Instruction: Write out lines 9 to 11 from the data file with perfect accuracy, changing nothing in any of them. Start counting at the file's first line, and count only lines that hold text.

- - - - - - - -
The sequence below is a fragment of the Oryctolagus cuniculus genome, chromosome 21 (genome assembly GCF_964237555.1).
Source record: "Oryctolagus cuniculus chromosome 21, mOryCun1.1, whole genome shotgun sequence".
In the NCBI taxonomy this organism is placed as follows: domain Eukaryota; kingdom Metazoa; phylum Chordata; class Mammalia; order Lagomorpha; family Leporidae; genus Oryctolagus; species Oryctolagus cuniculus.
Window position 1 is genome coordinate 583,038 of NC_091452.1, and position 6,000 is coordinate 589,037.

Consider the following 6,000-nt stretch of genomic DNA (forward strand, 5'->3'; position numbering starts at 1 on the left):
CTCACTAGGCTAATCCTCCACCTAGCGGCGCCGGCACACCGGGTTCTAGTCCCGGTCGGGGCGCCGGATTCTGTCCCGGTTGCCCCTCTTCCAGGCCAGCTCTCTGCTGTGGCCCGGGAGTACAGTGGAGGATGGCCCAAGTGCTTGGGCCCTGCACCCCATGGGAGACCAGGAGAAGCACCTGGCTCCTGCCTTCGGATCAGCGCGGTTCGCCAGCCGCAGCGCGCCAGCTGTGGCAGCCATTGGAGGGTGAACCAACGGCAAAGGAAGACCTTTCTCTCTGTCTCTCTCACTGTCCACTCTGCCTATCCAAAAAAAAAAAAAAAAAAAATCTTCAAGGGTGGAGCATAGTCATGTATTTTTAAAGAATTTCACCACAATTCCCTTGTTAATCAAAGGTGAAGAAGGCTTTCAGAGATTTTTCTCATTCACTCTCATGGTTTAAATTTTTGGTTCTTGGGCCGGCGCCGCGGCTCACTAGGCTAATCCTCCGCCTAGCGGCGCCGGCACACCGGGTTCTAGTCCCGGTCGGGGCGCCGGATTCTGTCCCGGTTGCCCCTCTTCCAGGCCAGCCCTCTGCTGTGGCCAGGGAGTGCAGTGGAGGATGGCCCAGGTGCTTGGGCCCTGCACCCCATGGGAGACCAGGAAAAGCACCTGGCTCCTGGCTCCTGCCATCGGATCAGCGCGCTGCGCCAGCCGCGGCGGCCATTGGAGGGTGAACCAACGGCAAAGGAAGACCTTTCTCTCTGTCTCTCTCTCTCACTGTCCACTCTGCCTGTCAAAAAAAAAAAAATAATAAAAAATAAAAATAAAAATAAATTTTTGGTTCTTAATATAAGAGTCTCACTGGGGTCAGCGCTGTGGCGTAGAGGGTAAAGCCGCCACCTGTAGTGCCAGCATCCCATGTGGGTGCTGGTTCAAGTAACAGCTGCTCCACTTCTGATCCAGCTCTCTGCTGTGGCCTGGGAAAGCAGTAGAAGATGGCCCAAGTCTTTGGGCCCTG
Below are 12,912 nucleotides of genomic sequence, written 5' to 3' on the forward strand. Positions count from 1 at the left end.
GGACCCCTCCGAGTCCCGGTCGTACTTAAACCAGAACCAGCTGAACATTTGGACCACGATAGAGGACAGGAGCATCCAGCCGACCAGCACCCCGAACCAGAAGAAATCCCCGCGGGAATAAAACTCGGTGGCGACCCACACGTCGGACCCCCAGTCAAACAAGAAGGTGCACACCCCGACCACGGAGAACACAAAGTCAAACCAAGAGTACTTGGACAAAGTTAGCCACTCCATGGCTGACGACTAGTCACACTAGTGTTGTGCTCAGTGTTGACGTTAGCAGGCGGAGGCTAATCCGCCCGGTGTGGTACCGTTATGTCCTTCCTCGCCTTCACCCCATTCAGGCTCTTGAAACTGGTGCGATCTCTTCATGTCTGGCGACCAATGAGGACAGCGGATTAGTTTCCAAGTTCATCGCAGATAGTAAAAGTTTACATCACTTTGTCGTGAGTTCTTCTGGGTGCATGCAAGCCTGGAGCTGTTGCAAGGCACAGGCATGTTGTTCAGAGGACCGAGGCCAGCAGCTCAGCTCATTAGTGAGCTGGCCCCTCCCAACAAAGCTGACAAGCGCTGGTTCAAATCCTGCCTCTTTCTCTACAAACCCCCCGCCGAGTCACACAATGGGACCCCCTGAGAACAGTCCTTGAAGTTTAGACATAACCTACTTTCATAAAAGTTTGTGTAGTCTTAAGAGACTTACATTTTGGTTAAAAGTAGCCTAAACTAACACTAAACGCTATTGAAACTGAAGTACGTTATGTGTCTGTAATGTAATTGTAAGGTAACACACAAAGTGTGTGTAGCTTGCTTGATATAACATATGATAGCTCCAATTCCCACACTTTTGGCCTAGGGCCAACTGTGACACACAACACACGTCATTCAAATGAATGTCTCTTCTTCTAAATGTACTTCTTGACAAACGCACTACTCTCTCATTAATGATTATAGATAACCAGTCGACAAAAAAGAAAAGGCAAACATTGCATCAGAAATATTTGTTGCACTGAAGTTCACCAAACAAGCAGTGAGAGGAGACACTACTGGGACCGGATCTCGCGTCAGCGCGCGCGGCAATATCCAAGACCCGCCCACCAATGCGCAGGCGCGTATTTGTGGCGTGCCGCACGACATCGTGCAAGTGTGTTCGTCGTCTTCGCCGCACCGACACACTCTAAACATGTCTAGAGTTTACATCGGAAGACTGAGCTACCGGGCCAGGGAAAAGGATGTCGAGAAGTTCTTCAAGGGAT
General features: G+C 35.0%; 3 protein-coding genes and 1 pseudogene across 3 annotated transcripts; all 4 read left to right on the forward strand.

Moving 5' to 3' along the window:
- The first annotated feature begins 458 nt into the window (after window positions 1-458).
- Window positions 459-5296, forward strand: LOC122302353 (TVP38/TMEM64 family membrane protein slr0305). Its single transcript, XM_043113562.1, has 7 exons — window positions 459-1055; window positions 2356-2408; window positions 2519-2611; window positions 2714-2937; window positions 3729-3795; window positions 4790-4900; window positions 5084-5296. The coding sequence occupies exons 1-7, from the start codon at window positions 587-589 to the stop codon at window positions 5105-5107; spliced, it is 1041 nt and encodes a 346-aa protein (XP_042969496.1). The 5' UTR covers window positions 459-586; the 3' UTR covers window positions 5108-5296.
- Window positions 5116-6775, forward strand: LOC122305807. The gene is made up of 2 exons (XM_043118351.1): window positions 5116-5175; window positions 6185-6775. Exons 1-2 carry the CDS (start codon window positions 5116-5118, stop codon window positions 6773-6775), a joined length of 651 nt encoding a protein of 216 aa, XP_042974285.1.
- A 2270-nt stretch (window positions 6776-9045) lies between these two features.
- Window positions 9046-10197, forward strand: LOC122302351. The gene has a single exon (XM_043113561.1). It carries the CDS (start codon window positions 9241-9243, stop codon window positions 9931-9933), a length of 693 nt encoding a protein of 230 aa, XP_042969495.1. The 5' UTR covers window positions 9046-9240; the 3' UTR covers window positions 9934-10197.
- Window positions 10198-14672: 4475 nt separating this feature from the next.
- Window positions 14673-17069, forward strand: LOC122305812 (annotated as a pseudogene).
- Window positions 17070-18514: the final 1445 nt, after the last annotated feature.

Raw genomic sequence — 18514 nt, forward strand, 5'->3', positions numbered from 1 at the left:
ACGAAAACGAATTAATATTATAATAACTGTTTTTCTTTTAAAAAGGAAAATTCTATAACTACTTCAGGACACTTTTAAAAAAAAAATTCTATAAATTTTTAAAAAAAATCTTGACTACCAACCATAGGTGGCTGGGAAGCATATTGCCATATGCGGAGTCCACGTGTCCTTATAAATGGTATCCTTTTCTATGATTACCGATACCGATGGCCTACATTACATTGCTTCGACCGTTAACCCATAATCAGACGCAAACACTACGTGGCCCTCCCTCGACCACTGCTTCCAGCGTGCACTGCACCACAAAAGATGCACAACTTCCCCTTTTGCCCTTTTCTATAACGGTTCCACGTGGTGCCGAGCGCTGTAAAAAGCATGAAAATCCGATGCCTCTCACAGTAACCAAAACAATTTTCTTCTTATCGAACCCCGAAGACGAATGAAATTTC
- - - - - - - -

General features: G+C 35.0%; 3 protein-coding genes and 1 pseudogene across 3 annotated transcripts; all 4 read left to right on the forward strand.

Moving 5' to 3' along the window:
- The first annotated feature begins 458 nt into the window (after window positions 1-458).